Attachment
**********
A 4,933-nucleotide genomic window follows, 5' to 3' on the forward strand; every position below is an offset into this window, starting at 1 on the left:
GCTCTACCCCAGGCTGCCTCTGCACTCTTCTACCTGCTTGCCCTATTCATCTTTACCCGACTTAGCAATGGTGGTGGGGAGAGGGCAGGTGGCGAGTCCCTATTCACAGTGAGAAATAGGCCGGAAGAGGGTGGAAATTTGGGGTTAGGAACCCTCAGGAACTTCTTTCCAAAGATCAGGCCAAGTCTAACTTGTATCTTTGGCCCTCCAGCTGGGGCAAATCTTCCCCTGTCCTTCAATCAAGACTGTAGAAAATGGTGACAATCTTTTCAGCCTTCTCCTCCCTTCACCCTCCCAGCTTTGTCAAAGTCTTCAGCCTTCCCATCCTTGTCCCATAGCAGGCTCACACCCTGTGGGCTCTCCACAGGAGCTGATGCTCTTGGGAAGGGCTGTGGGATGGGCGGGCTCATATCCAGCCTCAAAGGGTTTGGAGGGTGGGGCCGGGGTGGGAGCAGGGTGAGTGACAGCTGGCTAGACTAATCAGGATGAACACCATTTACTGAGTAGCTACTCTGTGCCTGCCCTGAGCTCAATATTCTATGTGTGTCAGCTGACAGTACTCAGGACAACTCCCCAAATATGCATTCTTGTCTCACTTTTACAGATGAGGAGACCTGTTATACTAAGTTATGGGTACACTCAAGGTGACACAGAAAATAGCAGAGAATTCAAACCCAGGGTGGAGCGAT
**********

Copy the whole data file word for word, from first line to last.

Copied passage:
A 4,933-nucleotide genomic window follows, 5' to 3' on the forward strand; every position below is an offset into this window, starting at 1 on the left:
GCTCTACCCCAGGCTGCCTCTGCACTCTTCTACCTGCTTGCCCTATTCATCTTTACCCGACTTAGCAATGGTGGTGGGGAGAGGGCAGGTGGCGAGTCCCTATTCACAGTGAGAAATAGGCCGGAAGAGGGTGGAAATTTGGGGTTAGGAACCCTCAGGAACTTCTTTCCAAAGATCAGGCCAAGTCTAACTTGTATCTTTGGCCCTCCAGCTGGGGCAAATCTTCCCCTGTCCTTCAATCAAGACTGTAGAAAATGGTGACAATCTTTTCAGCCTTCTCCTCCCTTCACCCTCCCAGCTTTGTCAAAGTCTTCAGCCTTCCCATCCTTGTCCCATAGCAGGCTCACACCCTGTGGGCTCTCCACAGGAGCTGATGCTCTTGGGAAGGGCTGTGGGATGGGCGGGCTCATATCCAGCCTCAAAGGGTTTGGAGGGTGGGGCCGGGGTGGGAGCAGGGTGAGTGACAGCTGGCTAGACTAATCAGGATGAACACCATTTACTGAGTAGCTACTCTGTGCCTGCCCTGAGCTCAATATTCTATGTGTGTCAGCTGACAGTACTCAGGACAACTCCCCAAATATGCATTCTTGTCTCACTTTTACAGATGAGGAGACCTGTTATACTAAGTTATGGGTACACTCAAGGTGACACAGAAAATAGCAGAGAATTCAAACCCAGGGTGGAGCGAT